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Jan-Mar revenue of Alibaba up 9%

China Daily| Updated: May 30, 2022 L M S


A girl stands in front of the Alibaba Group Holding Ltd headquarters in Hangzhou, Zhejiang province, in May. [Photo/Agencies]

Alibaba Group Holding Ltd, a bellwether stock for consumer sentiment in China, has reported first-quarter results that beat revenue expectations, but the slowest growth rate since its 2014 IPO on the New York Stock Exchange might still cloud business prospects, experts said.

Alibaba, which is also listed in Hong Kong, saw its shares surge 12 percent in Hong Kong on Friday after the e-commerce giant said its revenue rose by a better-than-expected 9 percent for the quarter ended March. Its adjusted net income, however, fell 24 percent year-on-year.

Both indicators were slightly higher than analysts' estimates in S&P Global Market Intelligence. But the revenue growth was a far cry from the usual 40 to 50 percent quarterly reading just two years ago, and marked the mildest expansion since the 2014 IPO.

"Despite macro challenges that impacted supply chains and consumer sentiment, we continued to focus on customer value proposition and building the capabilities to deliver value," Chief Executive Daniel Zhang said in a prepared statement. "We saw tangible progress across our businesses, especially in operational improvements in key strategic areas."

Revenue from its core e-commerce business, which refers to its Taobao and Tmall platforms, leveled off last quarter as the total value of goods sold on them fell by low single digits from a year earlier. It also attributed a drop in gross merchandise sales in March to the impact of COVID-19.

Some experts said the results appear to be "raising the likelihood of a speedy recovery" of the internet giant's retail and consumer units by the September quarter, assuming COVID disruptions in China fade.

"The company can stanch its slide if virus cases drop and cause restrictions to be lifted, spurring a rise in buying sentiment by fiscal Q2," said Catherine Lim, analyst at Bloomberg Intelligence, in a research note.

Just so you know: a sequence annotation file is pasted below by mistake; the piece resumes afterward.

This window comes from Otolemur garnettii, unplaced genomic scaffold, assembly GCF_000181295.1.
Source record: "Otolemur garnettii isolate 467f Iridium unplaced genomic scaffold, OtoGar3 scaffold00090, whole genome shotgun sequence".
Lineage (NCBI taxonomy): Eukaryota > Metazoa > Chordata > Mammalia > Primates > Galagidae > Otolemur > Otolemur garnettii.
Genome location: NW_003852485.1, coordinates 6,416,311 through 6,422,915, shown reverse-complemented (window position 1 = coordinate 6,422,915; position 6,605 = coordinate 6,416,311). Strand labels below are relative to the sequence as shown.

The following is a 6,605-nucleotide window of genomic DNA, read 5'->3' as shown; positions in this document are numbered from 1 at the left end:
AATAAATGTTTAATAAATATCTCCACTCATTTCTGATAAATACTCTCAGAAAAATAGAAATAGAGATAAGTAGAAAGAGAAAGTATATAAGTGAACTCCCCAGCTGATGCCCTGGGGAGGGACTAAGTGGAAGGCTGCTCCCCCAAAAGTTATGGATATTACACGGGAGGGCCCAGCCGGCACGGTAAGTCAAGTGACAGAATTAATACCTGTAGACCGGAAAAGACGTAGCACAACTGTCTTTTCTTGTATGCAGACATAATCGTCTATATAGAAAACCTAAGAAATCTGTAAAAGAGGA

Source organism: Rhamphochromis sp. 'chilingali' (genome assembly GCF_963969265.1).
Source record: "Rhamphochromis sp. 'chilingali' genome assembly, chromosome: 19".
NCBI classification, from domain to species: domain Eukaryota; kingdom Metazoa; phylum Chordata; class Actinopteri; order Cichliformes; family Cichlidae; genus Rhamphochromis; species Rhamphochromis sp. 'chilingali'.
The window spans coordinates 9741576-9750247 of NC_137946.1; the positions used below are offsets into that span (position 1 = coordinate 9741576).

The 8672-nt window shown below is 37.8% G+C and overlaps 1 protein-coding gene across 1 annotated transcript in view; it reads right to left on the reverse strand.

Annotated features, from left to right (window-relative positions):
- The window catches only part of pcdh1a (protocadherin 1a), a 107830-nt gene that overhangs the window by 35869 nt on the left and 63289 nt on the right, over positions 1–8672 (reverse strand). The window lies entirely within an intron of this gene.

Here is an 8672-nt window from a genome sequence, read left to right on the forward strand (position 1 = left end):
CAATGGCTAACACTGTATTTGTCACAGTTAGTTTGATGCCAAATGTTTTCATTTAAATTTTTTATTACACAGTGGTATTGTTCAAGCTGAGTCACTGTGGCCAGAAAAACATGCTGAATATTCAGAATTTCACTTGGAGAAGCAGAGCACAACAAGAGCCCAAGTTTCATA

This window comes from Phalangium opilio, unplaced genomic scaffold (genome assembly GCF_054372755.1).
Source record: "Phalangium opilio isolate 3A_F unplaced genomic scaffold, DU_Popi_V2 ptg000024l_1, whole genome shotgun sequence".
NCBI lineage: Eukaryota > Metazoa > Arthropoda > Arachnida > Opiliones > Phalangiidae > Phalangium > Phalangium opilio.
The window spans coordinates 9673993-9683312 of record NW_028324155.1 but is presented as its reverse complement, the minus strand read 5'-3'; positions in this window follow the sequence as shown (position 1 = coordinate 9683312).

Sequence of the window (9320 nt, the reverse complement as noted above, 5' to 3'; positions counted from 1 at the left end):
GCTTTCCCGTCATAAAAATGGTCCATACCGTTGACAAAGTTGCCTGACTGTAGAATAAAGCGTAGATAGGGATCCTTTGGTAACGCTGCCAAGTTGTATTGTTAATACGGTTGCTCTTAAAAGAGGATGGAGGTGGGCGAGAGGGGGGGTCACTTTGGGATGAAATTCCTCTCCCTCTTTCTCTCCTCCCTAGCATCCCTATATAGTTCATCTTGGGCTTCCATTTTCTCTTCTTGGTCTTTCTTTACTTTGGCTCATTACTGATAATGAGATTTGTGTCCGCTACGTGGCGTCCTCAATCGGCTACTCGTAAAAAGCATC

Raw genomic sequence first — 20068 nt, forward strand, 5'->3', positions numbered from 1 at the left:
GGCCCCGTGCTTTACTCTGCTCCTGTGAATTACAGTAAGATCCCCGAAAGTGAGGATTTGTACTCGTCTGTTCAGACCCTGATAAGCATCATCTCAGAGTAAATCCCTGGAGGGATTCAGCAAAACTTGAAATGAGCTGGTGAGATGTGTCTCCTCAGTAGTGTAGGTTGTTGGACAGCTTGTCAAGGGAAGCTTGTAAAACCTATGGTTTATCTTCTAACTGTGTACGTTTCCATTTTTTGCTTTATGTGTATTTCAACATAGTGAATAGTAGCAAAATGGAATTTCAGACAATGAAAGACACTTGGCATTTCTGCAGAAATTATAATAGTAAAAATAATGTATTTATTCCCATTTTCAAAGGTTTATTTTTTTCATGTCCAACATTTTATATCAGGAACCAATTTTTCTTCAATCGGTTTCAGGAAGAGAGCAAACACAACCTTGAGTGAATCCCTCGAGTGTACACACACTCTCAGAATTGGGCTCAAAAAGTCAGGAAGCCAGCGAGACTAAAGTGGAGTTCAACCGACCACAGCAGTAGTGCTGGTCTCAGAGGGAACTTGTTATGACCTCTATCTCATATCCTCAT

Yet the company did not offer its usual revenue forecast for the coming fiscal year, citing "risks and uncertainties" arising from COVID-19 that make precise predictions difficult.

A key to reviving business is to salvage consumer power as their willingness to spend remains sluggish at home. As such, the company is busy prepping for the upcoming June 18 or "618" shopping festival, with easier customer access to discounts and preferential loan services dedicated to merchants to boost transactions.

Shoppers are entitled to 50 yuan ($7.46) off on purchases of 300 yuan or more, and they stand to enjoy the perks from Tuesday. Vendors can enjoy up to 20 percent off on credit loans, with Taobao and Tmall providing merchants with a free early payment service worth 100 billion yuan.

Cainiao, Alibaba's logistics arm, is also employing multiple domestic warehouses to dispatch goods faster, and expediting export and import through faster Customs declaration and omni-route transportation means.

"For '618', merchants have started preparations and view it as a good opportunity to recover losses incurred in April and May," said Alicia Yap, analyst at Citigroup Global Markets Asia.

But she also noted that the impacts of the complex macro environment on consumer spending habits include stronger demand for staples and growing price sensitivity to discretionary products, which the Alibaba management views as "the key to the recovery of China's retail industry".

It is essential to restore consumer confidence as COVID-induced lockdown in Shanghai has dragged consumption down 20 percent year-on-year in April alone in the city, said Jason Yu, general manager of consultancy Kantar Worldpanel in China, citing data tracked by the company.

"While we may expect some pickup in May and June, the overall second quarter could still be challenging," he said.

Beijing has called for more supportive measures from bailing out small businesses to extending merchant subsidies to ramping up consumption as the resurgence of COVID outbreaks across the country since March weighed on consumption outlook.

City-specific policies are being rolled out. For instance, Shenzhen is introducing a slew of subsidies to get people to make big-ticket purchases-such as spending up to 10,000 yuan on new energy vehicles and 15 percent off on certain consumer electronic products.

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